There lies the problem that the Kings defense was faced with in this situation — a problem created by the Warriors, simply by having one of the greatest shooters of all time relocate to bring his defender along with him.

To be clear, this wasn’t the first time the Warriors had Thompson start on a side, empty it by clearing out, and using his pull to unleash the roll man on an empty side:

But this was the first time they ran it to open a game — and also the first time they ran it a considerable amount.

Here’s the second instance of Curry and Kuminga linking up on empty-corner ball-screen action, with Thompson clearing out the side:

This time, the Kings simply switch the ball screen. Thompson then comes off of a down screen on the weak side — when that’s covered, he flows seamlessly into a ball screen with Trayce Jackson-Davis, who gets into the paint and puts the Kings defense in rotation. The chain of events leads to ball movement, a swing-swing to the corner, and Kuminga attacking the closeout and finishing at the rim.

The second unit also emphasized empty-corner action, with Chris Paul taking the ball-handling duties and Gary Payton II being the screener:

Whereas the empty-corner action was the meat of the action in the first instance, this one serves as window dressing for the down-screen for Thompson, who gets an open look that he won’t miss that often (also take note of Kuminga’s curl that preceded the down screen as an additional layer of distraction and deception). Combining what is typically construed as a “static” half-court concept in the pick-and-roll with that of second-side movement in the form of a weak-side down screen is what makes this particular action intriguing. It’s a marriage — and somewhat of a compromise — between what Kerr has typically shied away from and what he has preached throughout his decade-long tenure as head coach.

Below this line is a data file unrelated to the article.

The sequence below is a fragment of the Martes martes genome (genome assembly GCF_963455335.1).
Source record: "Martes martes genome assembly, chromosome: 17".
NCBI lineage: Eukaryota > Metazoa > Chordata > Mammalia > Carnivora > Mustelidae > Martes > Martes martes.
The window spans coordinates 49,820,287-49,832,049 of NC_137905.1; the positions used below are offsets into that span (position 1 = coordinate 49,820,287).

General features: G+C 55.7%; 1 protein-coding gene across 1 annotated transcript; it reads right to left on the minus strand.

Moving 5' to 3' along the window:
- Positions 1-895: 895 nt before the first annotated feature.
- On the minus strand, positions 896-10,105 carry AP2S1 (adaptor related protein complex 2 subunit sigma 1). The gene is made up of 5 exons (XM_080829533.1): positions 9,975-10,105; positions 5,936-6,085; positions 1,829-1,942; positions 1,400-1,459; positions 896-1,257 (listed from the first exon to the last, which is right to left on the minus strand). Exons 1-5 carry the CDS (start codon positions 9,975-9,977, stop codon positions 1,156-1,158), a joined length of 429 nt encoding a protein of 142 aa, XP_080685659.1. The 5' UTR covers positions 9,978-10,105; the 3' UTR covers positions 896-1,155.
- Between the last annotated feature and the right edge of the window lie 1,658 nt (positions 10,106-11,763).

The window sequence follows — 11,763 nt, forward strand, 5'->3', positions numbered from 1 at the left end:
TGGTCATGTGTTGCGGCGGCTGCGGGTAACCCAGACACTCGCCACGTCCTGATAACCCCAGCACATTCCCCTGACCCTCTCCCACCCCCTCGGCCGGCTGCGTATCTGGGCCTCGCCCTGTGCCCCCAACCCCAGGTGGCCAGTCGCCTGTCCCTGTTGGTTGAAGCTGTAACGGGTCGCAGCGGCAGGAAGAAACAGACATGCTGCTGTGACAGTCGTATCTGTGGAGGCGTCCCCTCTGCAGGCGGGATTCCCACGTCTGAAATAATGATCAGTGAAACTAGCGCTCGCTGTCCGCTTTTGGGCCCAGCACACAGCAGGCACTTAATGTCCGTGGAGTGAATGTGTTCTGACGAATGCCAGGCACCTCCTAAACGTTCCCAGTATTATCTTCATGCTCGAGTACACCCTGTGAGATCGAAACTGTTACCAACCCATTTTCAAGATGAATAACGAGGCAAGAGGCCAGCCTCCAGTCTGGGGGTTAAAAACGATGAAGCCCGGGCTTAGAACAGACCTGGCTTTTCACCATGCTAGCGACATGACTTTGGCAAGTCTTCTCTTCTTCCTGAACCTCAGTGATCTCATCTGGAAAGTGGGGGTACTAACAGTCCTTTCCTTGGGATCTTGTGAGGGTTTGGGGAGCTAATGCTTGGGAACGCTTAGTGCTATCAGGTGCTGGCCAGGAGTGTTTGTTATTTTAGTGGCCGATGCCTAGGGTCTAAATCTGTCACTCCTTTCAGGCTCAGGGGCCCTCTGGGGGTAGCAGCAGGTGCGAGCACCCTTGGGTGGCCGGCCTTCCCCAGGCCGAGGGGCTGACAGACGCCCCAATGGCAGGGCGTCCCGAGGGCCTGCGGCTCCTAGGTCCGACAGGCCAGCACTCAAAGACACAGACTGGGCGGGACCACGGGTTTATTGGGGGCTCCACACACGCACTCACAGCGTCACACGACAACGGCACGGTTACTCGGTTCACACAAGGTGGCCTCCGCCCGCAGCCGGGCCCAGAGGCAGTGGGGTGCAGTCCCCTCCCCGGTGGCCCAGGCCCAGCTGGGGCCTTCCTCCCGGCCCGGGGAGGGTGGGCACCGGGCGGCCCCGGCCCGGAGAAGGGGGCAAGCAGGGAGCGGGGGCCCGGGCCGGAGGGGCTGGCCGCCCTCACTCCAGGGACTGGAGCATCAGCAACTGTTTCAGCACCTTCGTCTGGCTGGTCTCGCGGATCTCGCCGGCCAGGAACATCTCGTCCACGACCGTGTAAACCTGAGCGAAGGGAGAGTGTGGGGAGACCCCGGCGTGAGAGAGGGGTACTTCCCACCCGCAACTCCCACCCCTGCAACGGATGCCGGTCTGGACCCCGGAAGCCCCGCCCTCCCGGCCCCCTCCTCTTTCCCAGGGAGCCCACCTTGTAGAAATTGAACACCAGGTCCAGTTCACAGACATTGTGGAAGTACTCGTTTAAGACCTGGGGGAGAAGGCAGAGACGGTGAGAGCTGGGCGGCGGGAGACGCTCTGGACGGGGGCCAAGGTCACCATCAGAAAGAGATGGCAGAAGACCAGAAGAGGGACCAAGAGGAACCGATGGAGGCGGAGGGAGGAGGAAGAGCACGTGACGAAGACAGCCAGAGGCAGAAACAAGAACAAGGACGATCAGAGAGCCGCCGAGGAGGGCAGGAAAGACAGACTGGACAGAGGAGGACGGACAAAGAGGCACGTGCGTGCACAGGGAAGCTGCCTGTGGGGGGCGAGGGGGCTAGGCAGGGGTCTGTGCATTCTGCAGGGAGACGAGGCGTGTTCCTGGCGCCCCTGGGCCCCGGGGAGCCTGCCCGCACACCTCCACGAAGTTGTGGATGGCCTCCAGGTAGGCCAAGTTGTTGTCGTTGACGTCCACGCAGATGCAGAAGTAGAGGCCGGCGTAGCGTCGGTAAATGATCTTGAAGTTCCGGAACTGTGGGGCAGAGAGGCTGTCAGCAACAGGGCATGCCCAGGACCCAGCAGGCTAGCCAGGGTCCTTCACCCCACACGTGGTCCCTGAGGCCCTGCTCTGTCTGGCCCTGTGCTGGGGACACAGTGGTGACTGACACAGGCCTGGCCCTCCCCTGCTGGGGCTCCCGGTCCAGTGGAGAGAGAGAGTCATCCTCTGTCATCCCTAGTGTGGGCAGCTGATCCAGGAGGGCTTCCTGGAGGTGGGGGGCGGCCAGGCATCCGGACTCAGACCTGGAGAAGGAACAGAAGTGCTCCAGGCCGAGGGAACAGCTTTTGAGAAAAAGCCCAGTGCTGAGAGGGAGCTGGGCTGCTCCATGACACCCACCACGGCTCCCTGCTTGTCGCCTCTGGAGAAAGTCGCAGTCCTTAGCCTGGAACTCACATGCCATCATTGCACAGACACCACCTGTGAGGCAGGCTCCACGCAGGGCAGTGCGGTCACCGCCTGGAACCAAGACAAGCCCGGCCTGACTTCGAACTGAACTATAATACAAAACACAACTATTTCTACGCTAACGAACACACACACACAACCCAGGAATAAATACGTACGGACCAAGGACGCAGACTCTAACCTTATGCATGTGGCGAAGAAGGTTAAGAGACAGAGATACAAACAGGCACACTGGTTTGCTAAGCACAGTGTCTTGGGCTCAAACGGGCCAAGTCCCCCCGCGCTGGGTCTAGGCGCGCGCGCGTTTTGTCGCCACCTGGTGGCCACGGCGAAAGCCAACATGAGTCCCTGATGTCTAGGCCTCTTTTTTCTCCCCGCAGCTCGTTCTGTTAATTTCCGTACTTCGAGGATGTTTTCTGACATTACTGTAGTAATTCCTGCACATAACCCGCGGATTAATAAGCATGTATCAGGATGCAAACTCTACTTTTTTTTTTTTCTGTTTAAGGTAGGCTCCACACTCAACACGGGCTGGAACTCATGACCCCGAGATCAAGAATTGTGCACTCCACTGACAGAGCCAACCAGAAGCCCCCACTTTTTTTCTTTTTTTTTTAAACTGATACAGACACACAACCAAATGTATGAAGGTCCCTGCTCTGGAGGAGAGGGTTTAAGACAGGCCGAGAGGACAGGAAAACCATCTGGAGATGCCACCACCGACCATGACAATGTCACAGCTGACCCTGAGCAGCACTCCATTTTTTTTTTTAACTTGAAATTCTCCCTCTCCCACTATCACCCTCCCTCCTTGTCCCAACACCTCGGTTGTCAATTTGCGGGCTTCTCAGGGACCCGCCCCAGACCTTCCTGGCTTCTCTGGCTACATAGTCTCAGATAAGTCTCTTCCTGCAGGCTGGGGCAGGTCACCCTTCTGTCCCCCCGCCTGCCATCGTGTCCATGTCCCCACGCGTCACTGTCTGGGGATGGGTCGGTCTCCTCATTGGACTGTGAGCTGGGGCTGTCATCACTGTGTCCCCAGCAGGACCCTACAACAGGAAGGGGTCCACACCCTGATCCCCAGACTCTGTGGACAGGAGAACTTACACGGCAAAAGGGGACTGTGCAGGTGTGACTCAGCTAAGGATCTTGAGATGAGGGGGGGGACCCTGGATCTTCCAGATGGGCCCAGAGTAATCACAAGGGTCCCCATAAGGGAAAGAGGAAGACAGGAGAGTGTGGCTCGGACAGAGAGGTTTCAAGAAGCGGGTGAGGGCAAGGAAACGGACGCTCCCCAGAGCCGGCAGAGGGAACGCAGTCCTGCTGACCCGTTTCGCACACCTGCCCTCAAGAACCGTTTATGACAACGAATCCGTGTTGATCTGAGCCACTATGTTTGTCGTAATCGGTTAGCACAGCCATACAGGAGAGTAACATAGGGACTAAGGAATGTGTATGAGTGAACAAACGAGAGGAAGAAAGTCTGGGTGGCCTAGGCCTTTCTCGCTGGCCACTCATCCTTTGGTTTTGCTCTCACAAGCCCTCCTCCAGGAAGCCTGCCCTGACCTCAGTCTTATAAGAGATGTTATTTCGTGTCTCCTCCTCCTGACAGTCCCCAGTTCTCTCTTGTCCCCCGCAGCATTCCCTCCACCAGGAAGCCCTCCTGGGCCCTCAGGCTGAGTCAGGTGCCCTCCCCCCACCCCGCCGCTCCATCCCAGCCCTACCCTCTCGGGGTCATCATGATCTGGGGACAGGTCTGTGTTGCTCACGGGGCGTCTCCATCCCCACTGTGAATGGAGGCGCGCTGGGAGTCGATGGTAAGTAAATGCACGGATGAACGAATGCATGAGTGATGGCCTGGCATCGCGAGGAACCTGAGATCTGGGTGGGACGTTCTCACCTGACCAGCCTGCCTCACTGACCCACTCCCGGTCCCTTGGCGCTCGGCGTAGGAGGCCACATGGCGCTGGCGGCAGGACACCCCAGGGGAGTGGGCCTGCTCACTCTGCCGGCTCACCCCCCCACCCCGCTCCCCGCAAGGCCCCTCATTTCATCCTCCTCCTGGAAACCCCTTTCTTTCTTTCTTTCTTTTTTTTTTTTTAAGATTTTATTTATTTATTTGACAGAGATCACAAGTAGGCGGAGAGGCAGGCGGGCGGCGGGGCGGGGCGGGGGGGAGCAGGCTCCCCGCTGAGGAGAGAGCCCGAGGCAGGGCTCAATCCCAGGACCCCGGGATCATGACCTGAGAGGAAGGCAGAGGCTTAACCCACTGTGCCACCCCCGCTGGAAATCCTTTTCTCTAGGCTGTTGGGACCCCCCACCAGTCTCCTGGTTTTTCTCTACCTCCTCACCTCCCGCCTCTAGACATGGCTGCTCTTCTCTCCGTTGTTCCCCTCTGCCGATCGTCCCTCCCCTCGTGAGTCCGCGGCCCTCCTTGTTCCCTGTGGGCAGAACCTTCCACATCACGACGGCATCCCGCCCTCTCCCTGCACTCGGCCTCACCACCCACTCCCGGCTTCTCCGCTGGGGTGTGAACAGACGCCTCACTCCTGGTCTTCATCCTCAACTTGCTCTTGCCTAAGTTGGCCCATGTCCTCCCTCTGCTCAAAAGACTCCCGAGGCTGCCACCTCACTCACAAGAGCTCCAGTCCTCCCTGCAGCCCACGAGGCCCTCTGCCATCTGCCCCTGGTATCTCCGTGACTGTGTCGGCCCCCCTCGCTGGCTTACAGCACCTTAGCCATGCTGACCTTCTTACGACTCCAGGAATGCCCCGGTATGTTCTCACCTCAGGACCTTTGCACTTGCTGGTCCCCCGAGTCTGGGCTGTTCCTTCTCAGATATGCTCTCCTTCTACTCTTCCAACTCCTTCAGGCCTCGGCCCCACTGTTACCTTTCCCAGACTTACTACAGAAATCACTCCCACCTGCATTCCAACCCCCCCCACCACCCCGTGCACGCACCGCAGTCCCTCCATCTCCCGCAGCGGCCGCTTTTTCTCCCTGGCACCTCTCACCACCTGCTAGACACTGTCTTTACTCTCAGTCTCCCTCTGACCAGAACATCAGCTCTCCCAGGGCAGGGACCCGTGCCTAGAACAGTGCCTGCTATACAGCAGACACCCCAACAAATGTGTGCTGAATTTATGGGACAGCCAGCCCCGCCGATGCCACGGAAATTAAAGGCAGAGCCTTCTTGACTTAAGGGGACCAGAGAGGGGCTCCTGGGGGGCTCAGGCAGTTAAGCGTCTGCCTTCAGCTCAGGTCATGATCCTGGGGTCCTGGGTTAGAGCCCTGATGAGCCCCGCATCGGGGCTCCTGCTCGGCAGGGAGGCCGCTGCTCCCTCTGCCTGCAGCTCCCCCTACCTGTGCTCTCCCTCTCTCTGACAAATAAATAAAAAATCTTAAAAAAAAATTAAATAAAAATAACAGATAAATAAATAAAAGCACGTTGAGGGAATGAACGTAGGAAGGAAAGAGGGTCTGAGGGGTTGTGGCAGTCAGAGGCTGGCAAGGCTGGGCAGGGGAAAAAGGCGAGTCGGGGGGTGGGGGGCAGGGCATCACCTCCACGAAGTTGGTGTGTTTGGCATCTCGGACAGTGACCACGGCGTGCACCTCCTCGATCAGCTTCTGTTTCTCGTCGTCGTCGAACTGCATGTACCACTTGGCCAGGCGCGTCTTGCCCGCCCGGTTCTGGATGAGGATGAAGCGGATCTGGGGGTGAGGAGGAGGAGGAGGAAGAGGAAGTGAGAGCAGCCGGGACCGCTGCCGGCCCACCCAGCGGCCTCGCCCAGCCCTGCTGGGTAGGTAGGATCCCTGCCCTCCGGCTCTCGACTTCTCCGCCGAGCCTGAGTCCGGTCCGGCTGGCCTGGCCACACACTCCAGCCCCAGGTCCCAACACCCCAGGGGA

Again, the Thompson down-screen progression of this empty-corner set isn’t anything new — as the clip below shows. But another interesting thing to note is that while the initial empty-corner ball screen didn’t generate an advantage, the subsequent down-screen action for Thompson manages to generate an empty corner — with equal levels of distraction heaped upon the low man:

While empty-corner actions aren’t anything new, it feels as if the Warriors are making it a point of emphasis this season, especially when Kerr has previously stated that he intends to run a more pick-and-roll-based half-court offense with Paul as the main facilitator.

“Chris has been amazing every day of camp, just asking great questions, trying to fit in,” Kerr said. “He just wants to win. He wants to be part of something special. I told him we need him to be himself. Sometimes we just need him to go take four mid-range jumpers in a row if the defense is playing a certain way.”

Paul being himself might just include a heavy diet of pick-and-rolls, some of which are going to have a corner emptied. Contrary to what some people may think, the Warriors have built a foundation of empty-corner actions throughout the years — just not in the traditional sense of how most teams generate them:

Adding in the pick-and-roll option — with two generational pick-and-roll ball handlers, a couple of roll threats on the team to pair them up with, and an all-time shooter causing all sorts of second-side chaos — might be what shifts the Warriors’ empty-corner emphasis into overdrive.